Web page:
The Kid in Upper 4, a wartime advertising campaign of the New Haven Railroad

The first in The Kid in Upper 4 advertising campaign, reprinted in the December 1942 issue of the New Haven Railroad’s employee magazine Along the Line.

During World War II the New Haven Railroad, which provided passenger and freight service to southern New England including New York City and Boston, found that despite wartime stresses on the railroad company the riding public would consistently and constantly complain about poor service. The railroad suffered during the Great Depression but had a resurgence during the war, which began in December 1941. Its efforts to transport troops, munitions and other wartime supplies to the ports, which were then shipped to the various war fronts in Europe, North Africa and Asia, strained the railroad’s limited resources and resulted in fewer seats and trains available for the general riding public.

The railroad soon turned to its advertising agency, the Wendall P. Colton Company of Boston, to find a way to mollify the complaints and griping. The agency’s first efforts tried to educate the public about the important role played by the New Haven Railroad in the country’s efforts to win the war and defeat fascism. Two ads, “Right of Way for Fighting Might,” which ran in newspapers in New York City and New England in October 1942, and “Thunder Along the Line,” which ran in November 1942, were marginally effective and the complaints continued.

In late 1942 the advertising company gave control of the campaign to Nelson Metcalf, Jr., a 29-year-old Harvard graduate who was fairly new to the advertising profession. Metcalf decided that the best approach was to talk directly to the readers of the ad and play at their emotions. At that time the war touched virtually every citizen of the country, and almost every rider of the railroad had a father, husband, brother or son in the military. Metcalf’s approach played on the thoughts of one soldier, to which all could relate, going to the front on a troop train.

The ad included an image of a fresh-faced young man lying awake in a berth in a sleeping car, and the prose of the ad could not be more compelling. Here is the text in full:

It is 3:42 a.m. on a troop train.
Men wrapped in blankets are breathing heavily.
Two in every lower berth. One in every upper.
This is no ordinary trip. It may be their last in the U.S.A. till the end of the war. Tomorrow they will be on the high seas.
One is wide awake … listening … staring into the blackness.
It is the kid in Upper 4.
Tonight, he knows, he is leaving behind a lot of little things – and big ones.
The taste of hamburgers and pop … the feel of driving a roadster over a six-lane highway … a dog named Shucks, or Spot, or Barnacle Bill.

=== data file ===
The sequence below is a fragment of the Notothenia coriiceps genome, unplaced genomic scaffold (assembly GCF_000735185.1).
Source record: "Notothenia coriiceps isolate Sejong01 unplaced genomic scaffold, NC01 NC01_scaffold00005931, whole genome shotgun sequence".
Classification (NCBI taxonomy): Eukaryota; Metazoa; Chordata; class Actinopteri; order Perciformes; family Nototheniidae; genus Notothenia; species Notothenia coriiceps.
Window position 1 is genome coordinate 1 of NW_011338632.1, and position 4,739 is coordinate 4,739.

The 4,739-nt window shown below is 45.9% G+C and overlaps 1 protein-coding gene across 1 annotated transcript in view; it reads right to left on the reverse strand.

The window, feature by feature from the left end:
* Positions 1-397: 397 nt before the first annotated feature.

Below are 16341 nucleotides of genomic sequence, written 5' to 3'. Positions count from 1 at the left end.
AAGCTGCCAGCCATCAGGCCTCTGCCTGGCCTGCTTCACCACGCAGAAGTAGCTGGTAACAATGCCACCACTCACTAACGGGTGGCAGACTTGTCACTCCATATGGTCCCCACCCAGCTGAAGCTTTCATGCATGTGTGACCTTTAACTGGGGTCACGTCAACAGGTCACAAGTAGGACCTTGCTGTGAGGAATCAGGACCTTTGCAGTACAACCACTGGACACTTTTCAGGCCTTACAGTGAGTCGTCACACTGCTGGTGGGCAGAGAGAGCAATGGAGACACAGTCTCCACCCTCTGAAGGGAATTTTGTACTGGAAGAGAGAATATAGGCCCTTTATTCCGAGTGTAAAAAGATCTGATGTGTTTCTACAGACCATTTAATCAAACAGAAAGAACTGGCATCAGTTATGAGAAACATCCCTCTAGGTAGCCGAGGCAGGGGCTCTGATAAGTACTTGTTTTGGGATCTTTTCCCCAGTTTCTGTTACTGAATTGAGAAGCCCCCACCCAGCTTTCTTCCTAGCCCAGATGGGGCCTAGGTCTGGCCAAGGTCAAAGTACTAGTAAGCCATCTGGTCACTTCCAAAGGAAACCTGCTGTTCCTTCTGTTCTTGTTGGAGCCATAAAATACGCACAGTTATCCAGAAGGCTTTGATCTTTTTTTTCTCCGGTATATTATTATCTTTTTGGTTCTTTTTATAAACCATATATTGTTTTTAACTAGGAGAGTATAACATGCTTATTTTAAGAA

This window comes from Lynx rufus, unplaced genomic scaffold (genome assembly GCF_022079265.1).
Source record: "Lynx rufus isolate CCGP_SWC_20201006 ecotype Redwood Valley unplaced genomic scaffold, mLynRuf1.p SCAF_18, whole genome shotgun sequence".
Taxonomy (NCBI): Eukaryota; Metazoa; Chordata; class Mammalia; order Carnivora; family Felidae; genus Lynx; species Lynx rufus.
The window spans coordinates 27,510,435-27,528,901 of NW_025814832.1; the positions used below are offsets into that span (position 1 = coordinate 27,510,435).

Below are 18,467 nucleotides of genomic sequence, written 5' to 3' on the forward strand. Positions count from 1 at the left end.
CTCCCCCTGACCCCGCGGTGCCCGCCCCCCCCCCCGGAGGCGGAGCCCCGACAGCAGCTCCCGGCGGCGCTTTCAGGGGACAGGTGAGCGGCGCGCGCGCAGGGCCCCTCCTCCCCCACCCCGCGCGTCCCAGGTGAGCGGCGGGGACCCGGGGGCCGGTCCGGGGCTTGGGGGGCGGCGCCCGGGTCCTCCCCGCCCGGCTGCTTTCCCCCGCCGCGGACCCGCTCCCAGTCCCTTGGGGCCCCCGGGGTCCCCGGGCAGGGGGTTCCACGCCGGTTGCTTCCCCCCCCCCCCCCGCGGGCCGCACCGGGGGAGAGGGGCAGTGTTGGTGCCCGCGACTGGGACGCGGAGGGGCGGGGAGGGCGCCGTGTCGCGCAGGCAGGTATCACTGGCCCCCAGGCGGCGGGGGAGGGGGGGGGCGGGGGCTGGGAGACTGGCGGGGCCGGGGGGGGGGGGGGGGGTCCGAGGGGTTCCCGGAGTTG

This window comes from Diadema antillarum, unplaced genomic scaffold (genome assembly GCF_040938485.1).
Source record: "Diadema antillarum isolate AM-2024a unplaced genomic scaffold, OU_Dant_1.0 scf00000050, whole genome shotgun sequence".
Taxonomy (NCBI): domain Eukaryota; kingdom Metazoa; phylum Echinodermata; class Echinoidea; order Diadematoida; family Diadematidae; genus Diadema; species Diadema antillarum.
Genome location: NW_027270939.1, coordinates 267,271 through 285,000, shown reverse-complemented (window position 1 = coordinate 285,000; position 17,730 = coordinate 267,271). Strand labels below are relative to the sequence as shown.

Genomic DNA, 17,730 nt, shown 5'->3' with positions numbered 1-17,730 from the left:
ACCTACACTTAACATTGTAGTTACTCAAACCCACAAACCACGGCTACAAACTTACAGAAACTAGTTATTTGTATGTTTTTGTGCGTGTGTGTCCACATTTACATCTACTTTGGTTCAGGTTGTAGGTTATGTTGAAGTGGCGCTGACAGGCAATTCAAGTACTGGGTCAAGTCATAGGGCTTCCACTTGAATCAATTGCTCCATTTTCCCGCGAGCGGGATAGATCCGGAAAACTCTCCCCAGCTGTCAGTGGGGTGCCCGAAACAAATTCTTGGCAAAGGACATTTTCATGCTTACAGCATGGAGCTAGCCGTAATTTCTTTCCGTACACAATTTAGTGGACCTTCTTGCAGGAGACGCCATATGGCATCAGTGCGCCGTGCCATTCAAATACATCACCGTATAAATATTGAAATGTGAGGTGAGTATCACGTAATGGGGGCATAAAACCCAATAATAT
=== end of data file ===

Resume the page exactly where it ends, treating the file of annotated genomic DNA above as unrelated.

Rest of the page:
The pretty girl who writes so often … that gray-haired man, so proud and awkward at the station … the mother who knit the socks he’ll wear soon.
Tonight he’s thinking them over.
There’s a lump in his throat. And maybe – a tear fills his eye.
It doesn’t matter, Kid. Nobody will see … it’s too dark.
A couple of thousand miles away, where he’s going, they don’t know him very well.
But people all over the world are waiting, praying for him to come.
And he will come, this kid in Upper 4.
With new hope, peace and freedom for a tired, bleeding world.
Next time you are on the train, remember the kid in Upper 4.
If you have to stand enroute – it is so he may have a seat.
If there is no berth for you – it is so that he may sleep.
If you have to wait for a seat in the diner – it is so he … and thousands like him … may have a meal they won’t forget in the days to come.
For to treat him as our most honored guest is the least we can do to pay a mighty debt of gratitude.

The ad ran first in the New York Herald Tribune, on November 22, 1942. It was immediately obvious that the ad struck a chord with not just the railroad’s ridership but across America. The railroad and the ad agency immediately started fielding calls and receiving letters with positive responses from the public, other businesses in the industry, and government offices. The ad was soon running in newspapers around the country, as well as Life, Newsweek and Time magazines.It was used to raise money for the Red Cross, to sell U.S. War Bonds, and by the U.S. Army to build morale among servicemen.

As noted by Charles Pinzon and Bruce Swain in their Journalism History article of Fall 2002 about the ad campaign, “by the end of January 1943 even competing railroads had hung full-color posters of the advertisement in their terminals. Within four months of its publication a radio station had dramatized the ad, [famous comedian and actor] Eddie Cantor had read the copy over the air on his hit radio show, a popular song had been written and MGM was in production on a film short.” By March 1943 55,000 reprints had been requested.